Former NASCAR team mechanic Patrick Reynolds (most recently with the Mike Wallace Nationwide series team) shares the inside story on just how much attention a racing team pays to tires. It’s a fascinating read for those of you who really like to dig down deep and learn the technical aspect of NASCAR. For the rest- it helps one appreciate a little bit more those finer details that figure into NASCAR success.
There are an infinite number of chassis set up combinations that any type of racecar can hit the track with. But with all the development in suspension science, a car only makes contact with a speedway on the four rubber patches the tire on each corner provides. They are extremely important in regards to racing performance.
In NASCAR’s upper leagues, the professional teams do not haul the wheels and tires with them to each venue like a local short tracker will. There is a trucking service provided for the Charlotte, N.C. area-based teams. The team wheels are transported to that week’s race site and the Goodyear workers mount the tires onto the wheels.
Upon arrival to that weekend’s garage area, each team’s tire specialist takes over. Every team had a designated member whose primary responsibility is to manage the tire and wheel inventory for the weekend. This job often monopolizes his time for the duration of an event. As long as tire work is caught up he helps in other areas, but first and foremost he is the “tire guy”.
The specialist will help unload his tire carts and tools and head over to the Goodyear trailer. This is the large eighteen-wheel tractor-trailer truck that fans will see parked in an infield’s garage area.
Tires are stacked in collections of four and lined up by car number. The specialist will haul his sets of tires to his own work area in the garage. Sometimes it will be near the rear of the team’s hauler. This location will vary from track to track depending on space available. There is a difference in elbowroom comparing Bristol to Talladega.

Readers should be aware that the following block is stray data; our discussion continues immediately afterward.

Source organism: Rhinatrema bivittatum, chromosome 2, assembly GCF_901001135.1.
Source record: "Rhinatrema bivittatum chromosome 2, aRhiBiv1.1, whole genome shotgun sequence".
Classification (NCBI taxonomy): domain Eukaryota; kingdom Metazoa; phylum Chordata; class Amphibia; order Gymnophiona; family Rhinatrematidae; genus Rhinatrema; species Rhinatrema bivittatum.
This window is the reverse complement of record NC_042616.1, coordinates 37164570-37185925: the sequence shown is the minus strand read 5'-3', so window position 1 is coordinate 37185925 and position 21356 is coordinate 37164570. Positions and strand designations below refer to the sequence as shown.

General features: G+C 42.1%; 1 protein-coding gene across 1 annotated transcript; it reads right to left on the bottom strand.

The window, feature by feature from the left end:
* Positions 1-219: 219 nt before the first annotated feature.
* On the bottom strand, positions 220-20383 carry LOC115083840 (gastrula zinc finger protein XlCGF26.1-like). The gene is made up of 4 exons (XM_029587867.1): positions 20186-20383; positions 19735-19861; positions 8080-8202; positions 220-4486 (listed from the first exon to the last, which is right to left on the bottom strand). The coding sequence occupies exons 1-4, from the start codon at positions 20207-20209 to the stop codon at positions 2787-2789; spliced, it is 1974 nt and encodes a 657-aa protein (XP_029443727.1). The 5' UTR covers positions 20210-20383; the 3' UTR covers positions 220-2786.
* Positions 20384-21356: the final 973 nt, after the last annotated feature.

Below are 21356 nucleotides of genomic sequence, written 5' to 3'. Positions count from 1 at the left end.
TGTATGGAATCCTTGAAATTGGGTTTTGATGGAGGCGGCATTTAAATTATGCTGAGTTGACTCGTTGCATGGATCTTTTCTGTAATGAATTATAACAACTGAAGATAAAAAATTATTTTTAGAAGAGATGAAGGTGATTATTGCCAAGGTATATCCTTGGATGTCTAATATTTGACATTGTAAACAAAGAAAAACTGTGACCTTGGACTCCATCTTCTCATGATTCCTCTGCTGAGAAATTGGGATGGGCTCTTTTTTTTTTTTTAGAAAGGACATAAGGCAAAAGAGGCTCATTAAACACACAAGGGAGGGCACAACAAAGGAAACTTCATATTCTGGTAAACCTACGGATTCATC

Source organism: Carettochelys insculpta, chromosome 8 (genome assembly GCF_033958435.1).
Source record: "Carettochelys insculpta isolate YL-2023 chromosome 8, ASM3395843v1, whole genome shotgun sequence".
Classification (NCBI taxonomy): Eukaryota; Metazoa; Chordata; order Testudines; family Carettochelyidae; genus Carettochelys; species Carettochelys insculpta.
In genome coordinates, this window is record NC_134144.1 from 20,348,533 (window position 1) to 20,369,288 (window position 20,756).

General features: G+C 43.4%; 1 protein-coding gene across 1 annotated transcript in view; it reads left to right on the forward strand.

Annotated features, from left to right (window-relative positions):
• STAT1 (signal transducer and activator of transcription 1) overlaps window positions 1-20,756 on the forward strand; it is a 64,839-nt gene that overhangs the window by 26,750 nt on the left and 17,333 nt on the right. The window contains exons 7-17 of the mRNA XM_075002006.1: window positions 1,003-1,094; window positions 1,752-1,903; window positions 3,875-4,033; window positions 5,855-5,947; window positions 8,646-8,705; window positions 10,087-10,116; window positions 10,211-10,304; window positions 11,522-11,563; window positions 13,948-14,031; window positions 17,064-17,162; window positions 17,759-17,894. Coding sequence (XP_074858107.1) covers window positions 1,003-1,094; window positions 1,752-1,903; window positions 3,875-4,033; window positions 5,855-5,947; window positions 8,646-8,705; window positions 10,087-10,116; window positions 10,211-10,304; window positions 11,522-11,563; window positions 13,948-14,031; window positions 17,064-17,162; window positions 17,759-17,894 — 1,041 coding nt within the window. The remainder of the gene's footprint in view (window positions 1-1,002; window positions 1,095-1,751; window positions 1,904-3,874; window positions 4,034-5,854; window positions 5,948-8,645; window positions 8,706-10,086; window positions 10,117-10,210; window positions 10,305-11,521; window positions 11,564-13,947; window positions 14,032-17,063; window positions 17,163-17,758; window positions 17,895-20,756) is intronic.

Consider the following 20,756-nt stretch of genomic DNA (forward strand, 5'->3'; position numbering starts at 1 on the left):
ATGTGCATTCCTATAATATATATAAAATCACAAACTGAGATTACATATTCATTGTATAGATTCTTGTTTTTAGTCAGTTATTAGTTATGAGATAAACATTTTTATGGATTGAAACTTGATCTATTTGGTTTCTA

Data is then gathered from the tire’s sidewall and Goodyear sticker. Among the information attained are each tire’s manufactured date, serial number, circumference measurement, tread depth, and spring rate. Although the stacks of tires greet the tire specialist in groups of four, they are not necessarily the four that will stay together to put on a car.
Goodyear makes a left side compound and a right side compound, so a man will wind up with a selection of left side tires and a selection of rights. It is up to the team to put their inventory in sets for each corner. Spring rate is an important tool in this process.
The radial tires that slowly made their way into major league NASCAR racing in the early 90s, were accompanied with a spring rate. Each tire has its own rating and the tire specialist, crew chief, and engineer will move tires into sets largely based upon this number. They same way the actual springs in each corner of the suspension are chosen, tires chosen for each corner is similar to deciding on four additional springs.
Tires are also purged of the air that Goodyear has inflated them with. The atmospheric air that a compressor uses to fill a tire has high rates of hydrogen and oxygen molecules. These together make water, so when a tire gets hot on the racetrack, steam would form and expand in the tire.
Race teams fill all their tires with nitrogen. This will still build up pressure during green flag laps but not nearly as much as the air we all breathe. Nitrogen bottles also cost money, but it is a performance investment.
Each weekend Goodyear has a recommended pressure for the left and right side tires. Teams do sometimes vary from this for performance reasons. A basketball is a fair comparison. If the ball had two pounds of air pressure and it was bounced, the ball would not come back far off the ground. Now put fifty pounds in that same ball and bounce it. It will take off. Tires react similarly.